Dharma is the principle of righteousness. It is the unifier and sustainer of social life. The code of righteousness is meant to help us regulate our lives in this world -- just as we need a constitution, written or otherwise, that helps us make the framework for the governance of a country or an institution.
Since the constitution of a country is conceived and framed by human intellect it could become out-of-context over the passage of time and therefore, amendments may become necessary, from time to time. On the other hand the rules of righteousness are evolved by the Supreme -- they are valuable and relevant in any context -- and hence they are eternal. There is no room for corruption in its implementation. All are equal before it. Righteousness brings as its consequence happiness, both in this world and in the next. If we protect it, it will protect us.
That which elevates is righteousness. It leads us to the path of perfection and glory and helps us to have direct communion with the Supreme. Righteousness is at the heart of ethics. Striving intently to uphold it is the purushartha or the concept of pursuits of life. And these are dharma or righteous conduct, artha or acquisition of wealth by honest means, kama or desire for physical and mental wellbeing and moksha or liberation of the embodied soul from the vast ocean of acquisitive life.
Scriptures say that dharma and moksha are like the river bed to artha and kama, and so should never be breached. At the end of the Mahabharata war, Bhishma, lying on a bed of arrows, tells Yudhishtira that whatever creates conflict is non-righteousness and whatever puts an end to conflict and brings about unity and harmony is righteousness. Anything that helps to unite all and generates love and universal brotherhood is righteous. Anything that creates disagreement, divide and disharmony is non-righteous. Any righteous act brings good karma.
"Dharmo rakshati rakshita." An incident during the Mahabharata war illustrates this. During the war in the thick of combat Arjuna sees the blurred vision, like a figure exuding a flame-like radiance, in the opposite camp. At the end of the day an intrigued Arjuna asks Vyasa: "What was that blur of light, a figure, I think, I could see in the opposite camp even as I was engaged in combat?" Vyasa asks: "Son, did you notice the figure holding a trident?" Arjuna says" Yes, I could see a trident in the hand." Vyasa says: "He is none other than Maha Rudradeva; He is helping you since the war which you Pandavas are fighting is dharmic" Arjuna asks "If Shiva wants to assist me in the war, why is He in the Kaurava camp? What is He doing there?"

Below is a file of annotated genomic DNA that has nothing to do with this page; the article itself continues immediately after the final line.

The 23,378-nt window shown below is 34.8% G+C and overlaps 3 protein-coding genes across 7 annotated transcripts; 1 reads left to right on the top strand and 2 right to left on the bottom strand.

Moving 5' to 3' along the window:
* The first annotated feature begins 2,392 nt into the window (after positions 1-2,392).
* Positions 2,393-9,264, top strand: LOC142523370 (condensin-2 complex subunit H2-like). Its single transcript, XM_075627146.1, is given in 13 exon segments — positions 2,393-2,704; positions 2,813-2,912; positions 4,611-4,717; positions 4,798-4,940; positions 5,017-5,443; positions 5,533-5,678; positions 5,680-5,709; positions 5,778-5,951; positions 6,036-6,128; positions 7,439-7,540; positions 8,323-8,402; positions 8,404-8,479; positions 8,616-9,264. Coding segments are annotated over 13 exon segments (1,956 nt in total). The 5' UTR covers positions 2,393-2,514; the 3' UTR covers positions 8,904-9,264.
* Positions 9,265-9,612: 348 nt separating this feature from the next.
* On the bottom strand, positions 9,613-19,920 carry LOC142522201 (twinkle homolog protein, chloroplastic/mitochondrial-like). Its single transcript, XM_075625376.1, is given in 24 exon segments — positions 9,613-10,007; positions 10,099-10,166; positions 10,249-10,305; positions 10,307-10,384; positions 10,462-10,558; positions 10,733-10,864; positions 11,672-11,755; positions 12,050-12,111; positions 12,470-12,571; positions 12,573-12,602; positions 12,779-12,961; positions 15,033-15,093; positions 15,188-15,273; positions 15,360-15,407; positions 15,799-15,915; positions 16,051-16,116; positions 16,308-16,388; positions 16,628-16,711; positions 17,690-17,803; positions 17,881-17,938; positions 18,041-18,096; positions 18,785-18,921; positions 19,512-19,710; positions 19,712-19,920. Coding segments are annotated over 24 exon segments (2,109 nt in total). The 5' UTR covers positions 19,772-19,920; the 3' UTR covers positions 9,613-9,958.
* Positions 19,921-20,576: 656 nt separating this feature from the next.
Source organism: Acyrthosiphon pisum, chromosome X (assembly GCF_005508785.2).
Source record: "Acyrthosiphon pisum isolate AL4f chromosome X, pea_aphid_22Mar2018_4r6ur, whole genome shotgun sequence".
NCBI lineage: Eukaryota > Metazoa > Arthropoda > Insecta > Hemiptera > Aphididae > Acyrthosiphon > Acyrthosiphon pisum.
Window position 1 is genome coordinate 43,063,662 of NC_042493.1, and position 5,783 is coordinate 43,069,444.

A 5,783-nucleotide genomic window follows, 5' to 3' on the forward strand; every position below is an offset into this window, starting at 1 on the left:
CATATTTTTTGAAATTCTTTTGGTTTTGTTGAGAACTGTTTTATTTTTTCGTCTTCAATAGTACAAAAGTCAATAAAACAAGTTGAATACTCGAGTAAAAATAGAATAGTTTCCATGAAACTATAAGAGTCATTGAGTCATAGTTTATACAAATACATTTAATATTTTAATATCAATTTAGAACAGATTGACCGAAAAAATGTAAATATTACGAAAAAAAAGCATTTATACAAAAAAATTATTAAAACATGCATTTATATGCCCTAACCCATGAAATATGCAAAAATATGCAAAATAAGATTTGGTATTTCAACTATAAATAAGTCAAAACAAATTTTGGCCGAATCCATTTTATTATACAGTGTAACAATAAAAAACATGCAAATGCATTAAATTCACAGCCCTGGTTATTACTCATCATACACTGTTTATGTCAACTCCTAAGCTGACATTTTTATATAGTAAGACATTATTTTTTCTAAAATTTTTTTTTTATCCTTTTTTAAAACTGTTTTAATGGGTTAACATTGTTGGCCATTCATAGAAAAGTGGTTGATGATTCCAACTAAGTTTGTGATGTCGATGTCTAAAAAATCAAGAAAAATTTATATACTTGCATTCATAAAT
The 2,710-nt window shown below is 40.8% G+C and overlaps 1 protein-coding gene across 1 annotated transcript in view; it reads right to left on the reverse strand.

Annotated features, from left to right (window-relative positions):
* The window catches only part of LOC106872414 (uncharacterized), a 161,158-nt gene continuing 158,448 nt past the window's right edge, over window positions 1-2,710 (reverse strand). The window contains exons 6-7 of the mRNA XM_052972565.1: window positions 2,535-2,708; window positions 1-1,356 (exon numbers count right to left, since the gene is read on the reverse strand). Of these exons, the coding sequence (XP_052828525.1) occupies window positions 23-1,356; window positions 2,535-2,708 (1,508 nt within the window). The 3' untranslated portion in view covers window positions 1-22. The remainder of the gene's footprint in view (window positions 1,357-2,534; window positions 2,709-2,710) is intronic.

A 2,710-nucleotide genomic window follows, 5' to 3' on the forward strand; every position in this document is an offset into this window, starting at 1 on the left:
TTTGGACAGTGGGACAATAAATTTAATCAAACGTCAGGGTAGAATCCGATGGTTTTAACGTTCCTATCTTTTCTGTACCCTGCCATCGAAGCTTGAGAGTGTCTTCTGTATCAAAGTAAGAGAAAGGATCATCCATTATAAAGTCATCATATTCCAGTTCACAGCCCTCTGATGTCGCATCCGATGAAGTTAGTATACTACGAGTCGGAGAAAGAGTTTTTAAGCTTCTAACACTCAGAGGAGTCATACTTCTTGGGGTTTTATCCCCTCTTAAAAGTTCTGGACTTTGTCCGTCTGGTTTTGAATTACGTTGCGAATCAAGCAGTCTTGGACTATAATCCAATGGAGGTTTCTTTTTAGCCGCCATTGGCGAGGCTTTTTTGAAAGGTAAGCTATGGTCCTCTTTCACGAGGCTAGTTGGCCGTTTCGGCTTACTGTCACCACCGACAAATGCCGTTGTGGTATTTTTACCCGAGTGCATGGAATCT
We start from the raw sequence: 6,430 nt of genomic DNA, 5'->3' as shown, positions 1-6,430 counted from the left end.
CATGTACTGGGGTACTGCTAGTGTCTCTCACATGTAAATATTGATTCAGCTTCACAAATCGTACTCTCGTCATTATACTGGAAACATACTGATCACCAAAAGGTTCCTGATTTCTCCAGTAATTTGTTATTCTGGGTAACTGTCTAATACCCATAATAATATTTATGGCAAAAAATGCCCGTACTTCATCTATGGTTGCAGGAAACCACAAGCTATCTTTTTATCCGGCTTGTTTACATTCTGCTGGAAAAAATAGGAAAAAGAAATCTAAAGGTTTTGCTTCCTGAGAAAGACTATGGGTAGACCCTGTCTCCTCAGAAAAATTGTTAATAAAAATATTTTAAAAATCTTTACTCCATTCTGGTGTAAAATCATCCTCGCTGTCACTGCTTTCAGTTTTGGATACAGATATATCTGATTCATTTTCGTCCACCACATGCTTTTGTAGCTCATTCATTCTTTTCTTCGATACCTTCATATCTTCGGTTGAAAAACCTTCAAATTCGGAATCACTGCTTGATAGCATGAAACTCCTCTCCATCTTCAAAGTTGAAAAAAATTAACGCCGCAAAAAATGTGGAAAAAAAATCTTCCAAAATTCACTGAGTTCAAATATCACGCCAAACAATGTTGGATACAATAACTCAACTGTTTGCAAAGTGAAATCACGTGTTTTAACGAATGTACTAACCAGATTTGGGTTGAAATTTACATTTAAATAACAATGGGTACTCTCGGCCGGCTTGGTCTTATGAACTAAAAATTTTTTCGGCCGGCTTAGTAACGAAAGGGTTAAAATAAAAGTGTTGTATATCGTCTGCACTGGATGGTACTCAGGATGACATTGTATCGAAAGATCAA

Vyasa tells Arujuna that Maha Rudradeva does not tolerate adharma He is there to deter those who have supported adharma. He is known for destruction; by His mere presence in their camp He is sucking all the vigour of the warriors on that side. Hence Kaurava warriors who were known for their strength now seem weak, sapped of energy. Vyasa tells Arjuna that whatever is done in righteousness, the support to that act comes from all sides. Vyasa says in the Mahabharata: "Do not forsake your code of righteousness out of desire, being overwhelmed by fear or greed or even when threatened with death -- as righteousness is eternal whereas being happy or unhappy is momentary. The embodied soul is eternal and the gross body is perishable."